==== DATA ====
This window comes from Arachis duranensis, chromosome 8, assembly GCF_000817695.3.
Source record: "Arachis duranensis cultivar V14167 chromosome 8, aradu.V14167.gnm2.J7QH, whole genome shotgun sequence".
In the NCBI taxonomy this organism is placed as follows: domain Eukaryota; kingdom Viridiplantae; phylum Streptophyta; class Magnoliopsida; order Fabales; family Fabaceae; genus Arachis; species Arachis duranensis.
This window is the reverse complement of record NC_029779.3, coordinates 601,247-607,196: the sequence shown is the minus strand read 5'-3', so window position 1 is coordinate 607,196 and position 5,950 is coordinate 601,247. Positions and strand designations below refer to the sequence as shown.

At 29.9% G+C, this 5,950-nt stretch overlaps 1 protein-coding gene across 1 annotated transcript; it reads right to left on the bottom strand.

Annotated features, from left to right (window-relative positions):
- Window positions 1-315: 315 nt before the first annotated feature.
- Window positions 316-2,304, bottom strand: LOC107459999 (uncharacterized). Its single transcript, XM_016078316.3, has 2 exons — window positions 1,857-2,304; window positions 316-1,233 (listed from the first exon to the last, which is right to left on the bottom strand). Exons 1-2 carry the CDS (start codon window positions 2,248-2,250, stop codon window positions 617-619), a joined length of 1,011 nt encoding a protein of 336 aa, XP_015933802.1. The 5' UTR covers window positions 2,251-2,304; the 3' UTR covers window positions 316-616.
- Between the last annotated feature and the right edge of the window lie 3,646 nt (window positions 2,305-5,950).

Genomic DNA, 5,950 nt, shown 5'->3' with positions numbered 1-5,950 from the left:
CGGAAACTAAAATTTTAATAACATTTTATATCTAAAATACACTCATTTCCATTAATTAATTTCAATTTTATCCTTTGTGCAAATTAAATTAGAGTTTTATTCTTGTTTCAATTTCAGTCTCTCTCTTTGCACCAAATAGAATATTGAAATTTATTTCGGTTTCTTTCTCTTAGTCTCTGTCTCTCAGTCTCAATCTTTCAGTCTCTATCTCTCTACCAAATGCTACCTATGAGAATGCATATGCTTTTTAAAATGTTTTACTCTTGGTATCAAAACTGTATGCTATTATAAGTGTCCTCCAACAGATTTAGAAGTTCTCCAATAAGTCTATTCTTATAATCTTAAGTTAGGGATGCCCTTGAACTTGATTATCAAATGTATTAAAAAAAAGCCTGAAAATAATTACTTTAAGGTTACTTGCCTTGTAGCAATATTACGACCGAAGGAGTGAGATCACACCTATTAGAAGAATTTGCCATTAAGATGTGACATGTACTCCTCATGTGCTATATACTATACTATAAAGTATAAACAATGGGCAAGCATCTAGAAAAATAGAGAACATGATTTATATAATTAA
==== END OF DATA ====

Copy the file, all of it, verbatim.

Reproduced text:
This window comes from Arachis duranensis, chromosome 8, assembly GCF_000817695.3.
Source record: "Arachis duranensis cultivar V14167 chromosome 8, aradu.V14167.gnm2.J7QH, whole genome shotgun sequence".
In the NCBI taxonomy this organism is placed as follows: domain Eukaryota; kingdom Viridiplantae; phylum Streptophyta; class Magnoliopsida; order Fabales; family Fabaceae; genus Arachis; species Arachis duranensis.
This window is the reverse complement of record NC_029779.3, coordinates 601,247-607,196: the sequence shown is the minus strand read 5'-3', so window position 1 is coordinate 607,196 and position 5,950 is coordinate 601,247. Positions and strand designations below refer to the sequence as shown.

At 29.9% G+C, this 5,950-nt stretch overlaps 1 protein-coding gene across 1 annotated transcript; it reads right to left on the bottom strand.

Annotated features, from left to right (window-relative positions):
- Window positions 1-315: 315 nt before the first annotated feature.
- Window positions 316-2,304, bottom strand: LOC107459999 (uncharacterized). Its single transcript, XM_016078316.3, has 2 exons — window positions 1,857-2,304; window positions 316-1,233 (listed from the first exon to the last, which is right to left on the bottom strand). Exons 1-2 carry the CDS (start codon window positions 2,248-2,250, stop codon window positions 617-619), a joined length of 1,011 nt encoding a protein of 336 aa, XP_015933802.1. The 5' UTR covers window positions 2,251-2,304; the 3' UTR covers window positions 316-616.
- Between the last annotated feature and the right edge of the window lie 3,646 nt (window positions 2,305-5,950).

Genomic DNA, 5,950 nt, shown 5'->3' with positions numbered 1-5,950 from the left:
CGGAAACTAAAATTTTAATAACATTTTATATCTAAAATACACTCATTTCCATTAATTAATTTCAATTTTATCCTTTGTGCAAATTAAATTAGAGTTTTATTCTTGTTTCAATTTCAGTCTCTCTCTTTGCACCAAATAGAATATTGAAATTTATTTCGGTTTCTTTCTCTTAGTCTCTGTCTCTCAGTCTCAATCTTTCAGTCTCTATCTCTCTACCAAATGCTACCTATGAGAATGCATATGCTTTTTAAAATGTTTTACTCTTGGTATCAAAACTGTATGCTATTATAAGTGTCCTCCAACAGATTTAGAAGTTCTCCAATAAGTCTATTCTTATAATCTTAAGTTAGGGATGCCCTTGAACTTGATTATCAAATGTATTAAAAAAAAGCCTGAAAATAATTACTTTAAGGTTACTTGCCTTGTAGCAATATTACGACCGAAGGAGTGAGATCACACCTATTAGAAGAATTTGCCATTAAGATGTGACATGTACTCCTCATGTGCTATATACTATACTATAAAGTATAAACAATGGGCAAGCATCTAGAAAAATAGAGAACATGATTTATATAATTAA